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Weir Sings Like (a) Pig – Pt. 3

“How Does the Song Go?”, a column dedicated to taking you deeper into the realms of the Grateful Dead’s music than ever before.
By Nate LaPointe

Today we continue with “Weir Sings Like (a) Pig.

“In the Midnight Hour” is another Pig classic. Wilson Pickett originally wrote and recorded this tune in 1965 on Stax Records. The Dead’s version was of similar tempo, but Pig definitely took it to be one of his own, with the band extending it so he could riff on it. The final version Pig sang was on April 29, 1971, as part of the second encore that night. It was also the final time the Dead ever played Fillmore East in New York. Let’s listen to the first verse of that ’71 Pig version.

730 shows later, on December 31, 1982, to close the third set, the Dead bust out “Midnight Hour” again in Oakland. The entire third set this night included Etta James and the Tower of Power Horn section. Listen to this version and you’ll notice how much more similar it sounds to the original Wilson Pickett version, mostly because of the horn section. Check it out.

Later in the tune, there is some sax soloing and vocal call and response, but nothing on the scale that Pig did. Go back and check out Pig’s vocal work in ’71 and then some of Weir’s vocal call and response from New Years ’82-’83 in Oakland.

So, lots of folks chiming in there with vocals.  The song stuck around in the repertoire all the way until ’94, but wasn’t really played with any frequency, sometimes hiding for up to 136 shows at a time. It seemed to crop up often on New Year’s Eve, for obvious reasons, including 1982, 1983, 1985, 1986, and 1989. 

Let’s move on to “Smokestack Lightning,” a classic blues number written by none other than Howlin’ Wolf. Pigpen’s last version was sung on March 25, 1972 at the Academy of Music in New York, which doubled as a Hell’s Angels benefit and which also featured Bo Diddley in the first set. Worth mentioning, it was also Donna’s first show as a member of the Grateful Dead. So, a lot happening again this particular night. Go listen to the intro, first verse, and second verse from Smokestack Lightning on 3/25/72.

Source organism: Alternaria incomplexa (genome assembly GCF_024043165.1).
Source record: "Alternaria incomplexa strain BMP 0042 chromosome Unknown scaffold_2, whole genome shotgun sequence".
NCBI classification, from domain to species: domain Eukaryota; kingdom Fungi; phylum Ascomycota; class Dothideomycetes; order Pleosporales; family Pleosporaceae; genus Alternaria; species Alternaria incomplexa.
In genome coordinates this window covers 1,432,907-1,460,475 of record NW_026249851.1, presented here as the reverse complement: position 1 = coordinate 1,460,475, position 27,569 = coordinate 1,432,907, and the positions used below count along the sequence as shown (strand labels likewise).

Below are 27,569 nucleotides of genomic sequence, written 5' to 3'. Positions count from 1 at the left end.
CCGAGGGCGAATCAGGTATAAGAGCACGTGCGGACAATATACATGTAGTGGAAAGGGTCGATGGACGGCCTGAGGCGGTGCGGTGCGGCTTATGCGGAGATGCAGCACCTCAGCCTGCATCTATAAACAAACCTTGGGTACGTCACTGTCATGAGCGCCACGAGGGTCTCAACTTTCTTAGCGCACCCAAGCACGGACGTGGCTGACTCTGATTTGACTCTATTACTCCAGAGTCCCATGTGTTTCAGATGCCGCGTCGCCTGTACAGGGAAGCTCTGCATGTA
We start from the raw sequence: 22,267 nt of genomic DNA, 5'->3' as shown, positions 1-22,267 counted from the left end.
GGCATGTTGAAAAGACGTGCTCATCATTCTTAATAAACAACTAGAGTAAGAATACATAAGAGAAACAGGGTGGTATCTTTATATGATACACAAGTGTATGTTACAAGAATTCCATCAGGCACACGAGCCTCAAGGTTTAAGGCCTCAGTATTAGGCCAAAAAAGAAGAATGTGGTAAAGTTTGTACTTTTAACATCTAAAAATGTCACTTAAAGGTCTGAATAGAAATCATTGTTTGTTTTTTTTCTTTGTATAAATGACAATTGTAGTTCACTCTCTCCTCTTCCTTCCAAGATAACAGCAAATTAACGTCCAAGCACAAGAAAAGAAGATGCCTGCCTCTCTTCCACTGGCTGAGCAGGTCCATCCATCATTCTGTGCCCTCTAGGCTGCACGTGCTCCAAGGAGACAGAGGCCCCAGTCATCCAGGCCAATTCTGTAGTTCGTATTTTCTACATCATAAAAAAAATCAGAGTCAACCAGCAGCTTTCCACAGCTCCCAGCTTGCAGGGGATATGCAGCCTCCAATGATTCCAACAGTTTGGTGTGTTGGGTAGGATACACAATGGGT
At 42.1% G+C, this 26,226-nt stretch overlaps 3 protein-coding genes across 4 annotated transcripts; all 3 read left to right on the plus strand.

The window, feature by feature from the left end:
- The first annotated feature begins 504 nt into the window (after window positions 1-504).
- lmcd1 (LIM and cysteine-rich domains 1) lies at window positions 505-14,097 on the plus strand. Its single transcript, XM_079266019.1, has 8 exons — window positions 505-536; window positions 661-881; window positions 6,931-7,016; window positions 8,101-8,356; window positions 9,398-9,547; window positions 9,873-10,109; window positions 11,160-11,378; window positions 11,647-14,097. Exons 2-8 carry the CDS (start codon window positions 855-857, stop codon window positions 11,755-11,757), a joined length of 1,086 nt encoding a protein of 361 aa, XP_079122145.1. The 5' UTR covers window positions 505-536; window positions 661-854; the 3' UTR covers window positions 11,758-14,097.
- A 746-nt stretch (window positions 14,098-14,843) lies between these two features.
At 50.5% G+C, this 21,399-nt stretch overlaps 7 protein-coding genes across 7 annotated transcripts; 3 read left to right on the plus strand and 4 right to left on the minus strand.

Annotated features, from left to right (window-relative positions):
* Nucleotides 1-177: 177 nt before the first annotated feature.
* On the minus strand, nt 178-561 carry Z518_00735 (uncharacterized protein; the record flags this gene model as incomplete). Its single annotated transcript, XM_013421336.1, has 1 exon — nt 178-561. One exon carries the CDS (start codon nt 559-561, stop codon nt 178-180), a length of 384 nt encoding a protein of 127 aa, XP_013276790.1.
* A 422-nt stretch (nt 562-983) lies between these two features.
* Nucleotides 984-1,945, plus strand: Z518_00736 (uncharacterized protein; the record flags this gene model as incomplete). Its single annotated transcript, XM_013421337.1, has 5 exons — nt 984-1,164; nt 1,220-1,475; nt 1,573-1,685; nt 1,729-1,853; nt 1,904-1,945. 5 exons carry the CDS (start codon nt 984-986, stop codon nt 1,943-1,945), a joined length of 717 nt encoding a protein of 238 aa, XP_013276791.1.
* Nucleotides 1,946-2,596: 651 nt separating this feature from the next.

We’re gonna look at Pig’s interpretation of the lyrics and how they differ from Wolf’s before diving into the Weir versions. So for comparison go listen to the intro, first verse, and second verse from the original Howlin’ Wolf version.

The original Wolf lyrics in verse one are:

“Ah oh, smokestack lightnin’
Shinin’, just like gold
Why don’t ya hear me cryin’?”

Pig is nearly identical, with one exception:

“Ah oh, smokestack lightnin’
Shinin’, just like gold
Why CAN’T ya hear me cryin’?”

You’ll notice the second verse is different. Pig decided to take Wolf’s 4th verse and put it second. Wolf sang:

“Whoa-oh, stop your train
Let her, go for a ride
Why don’t ya hear me cryin’?”

And when Pig sang that verse he changed it to:

“Whoa-oh, stop your train
Let A POOR BOY ride
Why don’t ya hear me cryin’?”

Let’s move on and listen to the first time Bob Weir sang the song which was 795 shows after Pig last sang it. This is October 9, 1984 in Worcester, Massachusetts coming out of “He’s Gone.” Both slow shuffles in E, they were a natural fit from day one. Listen to verse one and two from 10/9/84.

Bobby’s first verse is:

“Ah oh, smokestack lightnin’
Shinin’, just like gold
____don’t ya hear me cryin’?”

He takes out the “why” before don’t ya hear me crying. For the second verse, Weir sticks with Pig’s version using Wolf’s 4th verse as his second. And instead of, “Let A POOR BOY ride,” he says, “Let THIS POOR BOY ride.”

More interestingly however, is the length of the phrases. Since it’s not a traditional 12 bar blues form, it’s not as crucial to stick to a certain length for the phrases. Now Wolf and Pig both kept 16 bar phrases. Weir changes it to be only 12 bars though. Go listen and see if you can count the bars on Weir’s 10/9/84 version. And now the last Pig version on 3/25/72. It’s the same length as Wolf.

Other versions of this song Weir would make the phrases one-two bars longer or shorter. I encourage you to open up the Deadbase and look up “Smokestack,” and then start listening to the different versions and counting the phrases. See how much variation there was both in Pig’s versions and in Weir’s versions. Have your homework on my desk at 9am next Monday morning. I joke, but really, the best tool you have are your ears. Use them not only to enjoy the music, but to analyze it and appreciate it on another level.

That’s all for us today. Thanks for reading. See you next week.